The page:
Amigo, The Kernal, Sinners & Saints

Amigo jams econo in the footsteps of their punk rock heroes. Their music comes from their imaginations, where shit-kickin' east Texas honky tonks are infiltrated by weird and flamboyant art school kids and, somehow, everybody gets along famously! The music is about magic and despair, gettin' yer rocks off, not gettin' yer rocks off, being filled with innocence and wonder and then the world taking a giant dump on your head. Oh, yeah, and it's fun, too – because it's ROCK & ROLL music, y'all! Amigo looks forward to seeing everybody later this year on tour in support of their debut LP, Might Could. Be cool in the world!

The Kernal

Based out of Jackson, Tennessee (a small town in between Memphis and Nashville), The Kernal is a singer- songwriter who, as he calls it, plays "Imaginary Country Music." Listening to his debut album, Farewellhello (which comes to you hand-delivered by your postman as a digital download code packaged inside a beer bottle), this is an apt description. Farewellhello has a wonderfully worn-in feel to it; like it was custom built for long drives.

With its Johnny Cash-style rhythm section, the playfully plucky opener "Where We're Standing" is a great introduction to the record, welcoming the listener in with its beautiful simplicity. But don't let that simplicity fool you, there's a confidence here that allows room for each song to breathe, giving way to subtle surprises in each song and at time a real sense of humor. While rooted in the nostalgia of yesterday's country sound, it also feels incredibly modern.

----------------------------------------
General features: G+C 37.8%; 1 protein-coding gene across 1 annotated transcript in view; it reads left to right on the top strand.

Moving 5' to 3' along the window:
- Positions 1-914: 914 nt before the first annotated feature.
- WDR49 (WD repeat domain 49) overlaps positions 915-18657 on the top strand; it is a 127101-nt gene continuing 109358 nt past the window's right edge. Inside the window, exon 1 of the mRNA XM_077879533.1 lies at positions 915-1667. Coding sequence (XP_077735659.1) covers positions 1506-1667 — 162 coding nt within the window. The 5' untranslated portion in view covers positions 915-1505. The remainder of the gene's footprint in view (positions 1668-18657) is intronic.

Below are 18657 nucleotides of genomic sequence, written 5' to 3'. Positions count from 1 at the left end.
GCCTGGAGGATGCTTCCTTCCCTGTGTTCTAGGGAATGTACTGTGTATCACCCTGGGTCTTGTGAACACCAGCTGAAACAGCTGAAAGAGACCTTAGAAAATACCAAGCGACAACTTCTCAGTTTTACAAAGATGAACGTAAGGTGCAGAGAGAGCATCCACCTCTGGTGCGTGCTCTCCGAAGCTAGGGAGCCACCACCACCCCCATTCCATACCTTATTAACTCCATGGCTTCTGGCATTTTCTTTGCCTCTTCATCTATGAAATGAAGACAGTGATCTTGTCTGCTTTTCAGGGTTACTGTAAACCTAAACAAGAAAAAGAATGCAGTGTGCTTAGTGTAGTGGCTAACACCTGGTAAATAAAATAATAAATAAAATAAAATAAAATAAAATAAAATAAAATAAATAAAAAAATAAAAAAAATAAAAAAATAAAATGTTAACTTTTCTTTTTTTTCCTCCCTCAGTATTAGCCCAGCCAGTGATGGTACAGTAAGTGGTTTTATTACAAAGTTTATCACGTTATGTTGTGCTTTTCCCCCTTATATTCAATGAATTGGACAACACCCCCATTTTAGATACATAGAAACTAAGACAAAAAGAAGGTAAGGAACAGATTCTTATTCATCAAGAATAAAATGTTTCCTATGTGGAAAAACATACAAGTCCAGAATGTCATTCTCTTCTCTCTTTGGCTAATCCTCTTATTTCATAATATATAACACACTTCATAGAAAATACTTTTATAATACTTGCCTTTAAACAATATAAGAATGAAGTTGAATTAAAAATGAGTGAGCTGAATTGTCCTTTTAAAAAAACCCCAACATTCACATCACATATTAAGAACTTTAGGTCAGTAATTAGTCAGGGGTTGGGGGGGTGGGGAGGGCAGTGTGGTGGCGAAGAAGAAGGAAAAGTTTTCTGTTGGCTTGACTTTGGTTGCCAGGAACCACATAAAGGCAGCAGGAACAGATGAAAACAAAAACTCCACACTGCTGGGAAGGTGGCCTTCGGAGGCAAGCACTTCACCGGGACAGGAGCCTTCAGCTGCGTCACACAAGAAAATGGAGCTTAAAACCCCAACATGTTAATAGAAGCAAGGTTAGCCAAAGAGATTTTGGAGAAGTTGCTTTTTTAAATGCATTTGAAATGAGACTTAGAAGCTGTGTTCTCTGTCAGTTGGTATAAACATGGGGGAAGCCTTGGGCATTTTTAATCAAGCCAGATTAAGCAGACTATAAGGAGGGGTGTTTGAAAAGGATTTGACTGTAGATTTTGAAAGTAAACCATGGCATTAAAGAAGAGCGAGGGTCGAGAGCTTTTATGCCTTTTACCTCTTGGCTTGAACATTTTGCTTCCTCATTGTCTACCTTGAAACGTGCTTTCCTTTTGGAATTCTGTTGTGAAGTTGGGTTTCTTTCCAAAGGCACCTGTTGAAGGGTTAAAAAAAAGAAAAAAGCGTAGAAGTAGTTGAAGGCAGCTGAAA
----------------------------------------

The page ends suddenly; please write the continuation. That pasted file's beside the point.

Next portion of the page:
This complexity builds an intriguing tension within each song, which never feels forced. Each subtle movement feels natural, progressing the sound of the album from track to track.

Moody and stark, "Homicide" is a slow build with a haunting melody stretched over a bouncy rhythm giving the song a steady undercurrent, ultimately speaking to the deadly nature of communication: "I know that you know / there's ahomicide / every time you speak to me." "Push Your Button" clicks along like a ringing bell and lyrically shows that The Kernal can weave a narrative through his songs like a Southern-fried Springsteen. The quiet "Lay a New Rag Upon My Head" follows each aching howl with an echo, like you can hear the room it was recorded in. But its on "Good-Bye Flowers" and "Mind Control" that The Kernal seems to be having the most fun. Darkly comical and elevating, even if you're not one for the dancehall, these tracks will certainly get your foot tapping. The final track "Bull-Dozin' Dream" reminds the listener that "rambling's never free." It's the perfect send-off for a record that plays out like road music to somewhere and nowhere all at once. Wherever you decide to ramble, Farewellhello would make a good companion.

Sinners & Saints

Foot Stompin' whiskey drinkin' sweet lovin' music



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